Art installation in Public Space with geo-located augmented reality 2016 Wood paint, other construction materials, and photogrammetry virtual assets
“Portal to an Alternative Reality” has been produced in partnership with the ZERO1 American Arts Incubator, the U.S. Department of State’s Bureau of Educational and Cultural Affairs, the U.S. Consulate General, Wuhan, and K11 Art Foundation China, Portal to an Alternative Reality acts as an access point where the public can immerse themselves in virtual and augmented reality experiences that document the rapidly changing city of Wuhan.
In 2014, ZERO1 and the U.S. State Department’s Bureau of Educational and Cultural Affairs launched a new media and digital arts program, the American Arts Incubator. It showcases artists as engaged and innovative partners in addressing social issues, in addition to creating a cross-cultural exchange of ideas.
In 2015, public artist John Craig Freeman was selected by the U.S. Consulate in Wuhan to spend 28 days in Wuhan where he was asked to engage and empower the youth of the city. Early in 2016, a portal gate was built in the courtyard in front of the K11 art village in Wuhan. The construction was directed by local master craftsmen and mediated with four iPad viewing devices connected to a powerful projector with screen for evening events.
In April 2016 Freeman led an intensive five day virtual and augmented reality workshop, where he assembled and trained four production teams made up of faculty and students from local Universities. The goal was to have the teams engage the community to determine which parts of the city to document in virtual and augmented reality. The resulting work was then placed at the precise GPS location of the portal gate in the courtyard of the K11 art village. The public was able to experience the work on smartphone mobile devices using a free downloadable augmented reality browser app and during special evening events using the iPad viewing devices. The virtual and augmented reality scenes were created with photogrammetry techniques. Photogrammetry is the science, technology, and art of obtaining reliable information from non-contact imaging and other sensor systems, in this case, to create 3D models from series of photographs taken at various angles. If an object, person or scene is photographed at multiple angles, software can analyze the parallax difference between key features in the image and extract a three dimensional reconstruction of the image in the form of a point cloud, points in space with XYZ coordinates and RGB color values. Polygons can then be created by connecting the dots, so to speak.
Augmented reality is virtual reality in a physical location. It is a new medium that has the capacity to support aesthetic research and artistic creation, particularly in public space. Viewed through the camera of common smart phones and other mobile devices, augmented reality allows vast audiences to experience new and emergent realities. Virtual objects can be located at precise longitude and latitude coordinates anywhere in the world. The mobile device becomes a kind of cybernetic prosthesis that can extend human perception and the sensorium, making the virtual world that is forming around us, visible.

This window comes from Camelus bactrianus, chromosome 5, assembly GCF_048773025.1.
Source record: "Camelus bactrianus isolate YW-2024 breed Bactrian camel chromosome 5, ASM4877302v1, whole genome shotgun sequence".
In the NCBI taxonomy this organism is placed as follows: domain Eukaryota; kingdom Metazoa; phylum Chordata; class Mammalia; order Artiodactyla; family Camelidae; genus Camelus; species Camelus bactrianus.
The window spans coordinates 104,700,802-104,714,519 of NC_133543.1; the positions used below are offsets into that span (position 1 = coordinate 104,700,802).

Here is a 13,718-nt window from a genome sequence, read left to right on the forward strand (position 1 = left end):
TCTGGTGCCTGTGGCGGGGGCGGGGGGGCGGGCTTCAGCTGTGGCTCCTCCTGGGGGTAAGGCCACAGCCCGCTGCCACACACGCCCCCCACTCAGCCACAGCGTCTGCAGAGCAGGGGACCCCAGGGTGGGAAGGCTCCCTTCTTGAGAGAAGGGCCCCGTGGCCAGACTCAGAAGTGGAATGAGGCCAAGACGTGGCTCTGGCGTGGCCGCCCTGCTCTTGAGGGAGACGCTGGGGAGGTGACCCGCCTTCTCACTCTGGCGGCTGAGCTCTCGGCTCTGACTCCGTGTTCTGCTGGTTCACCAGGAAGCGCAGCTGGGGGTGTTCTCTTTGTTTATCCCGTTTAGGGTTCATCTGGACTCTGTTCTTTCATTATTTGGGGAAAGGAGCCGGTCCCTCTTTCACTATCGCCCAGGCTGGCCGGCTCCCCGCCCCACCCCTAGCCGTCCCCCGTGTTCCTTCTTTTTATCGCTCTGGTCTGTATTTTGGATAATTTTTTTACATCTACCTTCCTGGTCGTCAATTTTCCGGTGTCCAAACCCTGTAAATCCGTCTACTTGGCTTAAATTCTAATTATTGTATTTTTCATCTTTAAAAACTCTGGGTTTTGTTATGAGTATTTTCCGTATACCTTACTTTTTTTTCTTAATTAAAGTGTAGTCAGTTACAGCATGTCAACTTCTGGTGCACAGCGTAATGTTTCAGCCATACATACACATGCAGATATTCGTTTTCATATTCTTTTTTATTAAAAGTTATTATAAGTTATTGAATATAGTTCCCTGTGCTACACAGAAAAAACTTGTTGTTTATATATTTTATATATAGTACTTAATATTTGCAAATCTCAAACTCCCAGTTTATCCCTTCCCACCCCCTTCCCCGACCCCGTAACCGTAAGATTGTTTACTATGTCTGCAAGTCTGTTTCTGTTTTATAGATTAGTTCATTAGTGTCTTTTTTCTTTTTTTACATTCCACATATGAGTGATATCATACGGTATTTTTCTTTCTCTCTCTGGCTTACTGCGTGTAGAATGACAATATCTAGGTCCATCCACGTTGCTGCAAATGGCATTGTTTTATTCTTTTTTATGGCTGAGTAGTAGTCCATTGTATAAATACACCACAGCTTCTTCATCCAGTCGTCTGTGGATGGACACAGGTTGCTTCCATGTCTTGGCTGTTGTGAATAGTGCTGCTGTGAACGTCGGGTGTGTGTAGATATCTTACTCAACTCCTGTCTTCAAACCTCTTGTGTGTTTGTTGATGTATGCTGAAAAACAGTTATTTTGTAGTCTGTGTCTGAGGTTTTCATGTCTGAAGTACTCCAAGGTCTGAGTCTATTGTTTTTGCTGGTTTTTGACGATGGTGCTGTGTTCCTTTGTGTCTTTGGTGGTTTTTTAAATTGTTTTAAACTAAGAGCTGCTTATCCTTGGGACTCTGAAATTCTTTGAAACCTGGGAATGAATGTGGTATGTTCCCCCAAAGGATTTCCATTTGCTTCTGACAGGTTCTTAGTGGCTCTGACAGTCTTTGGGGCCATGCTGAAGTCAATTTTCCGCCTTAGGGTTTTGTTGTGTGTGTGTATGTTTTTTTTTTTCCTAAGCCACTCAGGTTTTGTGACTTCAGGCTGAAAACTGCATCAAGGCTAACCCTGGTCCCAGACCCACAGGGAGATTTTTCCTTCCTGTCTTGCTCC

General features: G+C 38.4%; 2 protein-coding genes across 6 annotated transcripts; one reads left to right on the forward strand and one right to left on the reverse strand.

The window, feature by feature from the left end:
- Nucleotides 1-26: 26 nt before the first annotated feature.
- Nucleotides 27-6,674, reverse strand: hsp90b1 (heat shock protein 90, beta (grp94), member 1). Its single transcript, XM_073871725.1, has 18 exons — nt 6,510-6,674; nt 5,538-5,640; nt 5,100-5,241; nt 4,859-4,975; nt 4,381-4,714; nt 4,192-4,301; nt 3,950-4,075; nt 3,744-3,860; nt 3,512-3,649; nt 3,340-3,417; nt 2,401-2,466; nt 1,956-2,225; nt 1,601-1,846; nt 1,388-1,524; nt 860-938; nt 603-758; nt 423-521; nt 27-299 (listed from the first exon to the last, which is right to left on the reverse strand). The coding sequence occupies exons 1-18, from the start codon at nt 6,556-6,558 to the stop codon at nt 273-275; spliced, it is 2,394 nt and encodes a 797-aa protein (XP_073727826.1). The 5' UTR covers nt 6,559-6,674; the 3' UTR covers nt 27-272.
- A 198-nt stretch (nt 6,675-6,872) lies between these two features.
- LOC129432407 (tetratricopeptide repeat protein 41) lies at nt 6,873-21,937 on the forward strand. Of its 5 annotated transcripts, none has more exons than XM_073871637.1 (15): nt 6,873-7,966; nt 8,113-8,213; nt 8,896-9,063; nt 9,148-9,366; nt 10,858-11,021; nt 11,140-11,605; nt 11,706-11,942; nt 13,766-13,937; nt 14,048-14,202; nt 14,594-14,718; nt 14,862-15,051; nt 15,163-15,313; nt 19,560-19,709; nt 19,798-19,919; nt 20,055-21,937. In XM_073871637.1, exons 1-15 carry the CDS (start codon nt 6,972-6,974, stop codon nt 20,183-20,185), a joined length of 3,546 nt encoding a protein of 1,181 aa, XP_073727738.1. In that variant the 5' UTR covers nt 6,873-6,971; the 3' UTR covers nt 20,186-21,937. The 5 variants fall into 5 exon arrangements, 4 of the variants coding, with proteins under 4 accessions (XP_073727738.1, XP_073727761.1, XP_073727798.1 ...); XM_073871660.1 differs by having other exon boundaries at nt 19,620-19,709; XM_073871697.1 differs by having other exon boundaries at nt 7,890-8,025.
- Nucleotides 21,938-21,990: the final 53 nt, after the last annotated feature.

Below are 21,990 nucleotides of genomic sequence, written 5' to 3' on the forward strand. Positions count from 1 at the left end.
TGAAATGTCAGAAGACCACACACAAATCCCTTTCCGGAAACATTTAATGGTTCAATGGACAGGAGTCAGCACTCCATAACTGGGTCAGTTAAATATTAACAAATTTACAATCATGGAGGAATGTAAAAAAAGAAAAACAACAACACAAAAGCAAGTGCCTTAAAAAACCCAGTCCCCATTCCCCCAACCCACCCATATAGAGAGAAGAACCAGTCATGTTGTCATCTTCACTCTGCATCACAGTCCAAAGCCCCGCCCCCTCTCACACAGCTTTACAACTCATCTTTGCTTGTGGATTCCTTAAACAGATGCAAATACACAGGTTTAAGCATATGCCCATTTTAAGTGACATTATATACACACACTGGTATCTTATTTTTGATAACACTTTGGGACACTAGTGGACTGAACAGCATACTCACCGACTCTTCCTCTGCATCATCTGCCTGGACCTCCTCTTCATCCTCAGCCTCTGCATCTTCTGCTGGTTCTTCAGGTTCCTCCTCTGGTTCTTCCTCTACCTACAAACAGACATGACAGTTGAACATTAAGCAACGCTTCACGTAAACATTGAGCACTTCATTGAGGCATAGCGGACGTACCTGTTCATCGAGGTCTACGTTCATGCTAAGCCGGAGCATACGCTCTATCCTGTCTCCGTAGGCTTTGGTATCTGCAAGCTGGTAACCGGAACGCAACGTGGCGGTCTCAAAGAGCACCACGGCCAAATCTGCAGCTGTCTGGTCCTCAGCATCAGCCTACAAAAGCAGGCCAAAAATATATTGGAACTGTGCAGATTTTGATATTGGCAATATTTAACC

Meaning is constructed in augmented reality much like montage in filmmaking where shots are juxtaposed. Rather than adjacent film clips cut together over time however, augmented reality juxtaposes the real and virtual, over space. Furthermore, looking through the virtual world to the physical world beyond disrupts our sense of what is real and what is virtual, causing a profound shift in our established ontologies.
In May 2016 the project was moved to Hong Kong for exhibition during the symposium, and to seed a possible expansion of the project.
- John Craig Freeman (USA) is a public artist with over twenty-five years of experience using emergent technologies to produce large-scale public work at sites where the forces of globalization are impacting the lives of individuals in local communities. With his work, he seeks to expand the notion of public by exploring how digital networked technology is transforming our sense of place. Whereas the public square was once the quintessential place to air grievances, display solidarity, express difference, celebrate similarity, remember, mourn, and reinforce shared values of right and wrong, it is no longer the only anchor for interactions in the public realm. That geography has been relocated to a novel terrain, one that encourages exploration of mobile location-based public art. Moreover, public space is now truly open, as artworks can be placed anywhere in the world, without prior permission from curators, governments or private authorities – with profound implications for art in the public sphere and the discourse that surrounds it. In the early 1990s, we witnessed the migration of the public sphere from the physical realm, the town square and its print augmentation, to the virtual realm, the placelessness, the everywhere-butnowhere of the Internet. In effect, the global digital network has facilitated the emergence a new virtual space, which corresponds to the physical geography around us. The public sphere is now crashing back down to place in the form of place-based virtual and augmented reality, without losing its distributed character or its connections to the vast resources of the world-wide digital network. Freeman is currently a Professor of New Media Art at Emerson College in Boston, USA. johncraigfreeman.net
Full text and photo (PDF) p. 109-111